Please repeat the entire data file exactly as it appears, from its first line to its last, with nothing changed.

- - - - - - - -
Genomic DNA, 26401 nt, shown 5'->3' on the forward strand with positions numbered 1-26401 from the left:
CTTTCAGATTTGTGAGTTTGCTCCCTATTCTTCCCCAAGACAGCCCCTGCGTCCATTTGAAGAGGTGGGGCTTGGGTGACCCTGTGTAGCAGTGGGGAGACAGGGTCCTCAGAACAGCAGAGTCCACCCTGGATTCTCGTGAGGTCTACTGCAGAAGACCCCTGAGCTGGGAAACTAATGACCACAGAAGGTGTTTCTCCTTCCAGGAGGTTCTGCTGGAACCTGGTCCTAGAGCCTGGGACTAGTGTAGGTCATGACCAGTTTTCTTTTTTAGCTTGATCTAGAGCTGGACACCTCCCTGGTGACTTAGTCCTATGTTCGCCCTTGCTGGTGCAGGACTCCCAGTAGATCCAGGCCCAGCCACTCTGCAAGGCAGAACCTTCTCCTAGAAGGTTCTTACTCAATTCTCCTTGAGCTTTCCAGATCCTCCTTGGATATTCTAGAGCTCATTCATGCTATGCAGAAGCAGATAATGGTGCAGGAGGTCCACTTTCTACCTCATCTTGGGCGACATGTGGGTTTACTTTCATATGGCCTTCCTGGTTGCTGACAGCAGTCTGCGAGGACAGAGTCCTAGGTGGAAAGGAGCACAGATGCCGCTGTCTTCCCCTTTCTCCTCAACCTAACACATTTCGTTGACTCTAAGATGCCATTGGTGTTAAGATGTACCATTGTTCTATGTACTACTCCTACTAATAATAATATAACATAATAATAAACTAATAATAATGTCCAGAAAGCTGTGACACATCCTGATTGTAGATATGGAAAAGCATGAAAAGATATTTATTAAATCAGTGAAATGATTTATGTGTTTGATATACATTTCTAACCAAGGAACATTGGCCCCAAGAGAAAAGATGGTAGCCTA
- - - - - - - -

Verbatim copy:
Genomic DNA, 26401 nt, shown 5'->3' on the forward strand with positions numbered 1-26401 from the left:
CTTTCAGATTTGTGAGTTTGCTCCCTATTCTTCCCCAAGACAGCCCCTGCGTCCATTTGAAGAGGTGGGGCTTGGGTGACCCTGTGTAGCAGTGGGGAGACAGGGTCCTCAGAACAGCAGAGTCCACCCTGGATTCTCGTGAGGTCTACTGCAGAAGACCCCTGAGCTGGGAAACTAATGACCACAGAAGGTGTTTCTCCTTCCAGGAGGTTCTGCTGGAACCTGGTCCTAGAGCCTGGGACTAGTGTAGGTCATGACCAGTTTTCTTTTTTAGCTTGATCTAGAGCTGGACACCTCCCTGGTGACTTAGTCCTATGTTCGCCCTTGCTGGTGCAGGACTCCCAGTAGATCCAGGCCCAGCCACTCTGCAAGGCAGAACCTTCTCCTAGAAGGTTCTTACTCAATTCTCCTTGAGCTTTCCAGATCCTCCTTGGATATTCTAGAGCTCATTCATGCTATGCAGAAGCAGATAATGGTGCAGGAGGTCCACTTTCTACCTCATCTTGGGCGACATGTGGGTTTACTTTCATATGGCCTTCCTGGTTGCTGACAGCAGTCTGCGAGGACAGAGTCCTAGGTGGAAAGGAGCACAGATGCCGCTGTCTTCCCCTTTCTCCTCAACCTAACACATTTCGTTGACTCTAAGATGCCATTGGTGTTAAGATGTACCATTGTTCTATGTACTACTCCTACTAATAATAATATAACATAATAATAAACTAATAATAATGTCCAGAAAGCTGTGACACATCCTGATTGTAGATATGGAAAAGCATGAAAAGATATTTATTAAATCAGTGAAATGATTTATGTGTTTGATATACATTTCTAACCAAGGAACATTGGCCCCAAGAGAAAAGATGGTAGCCTA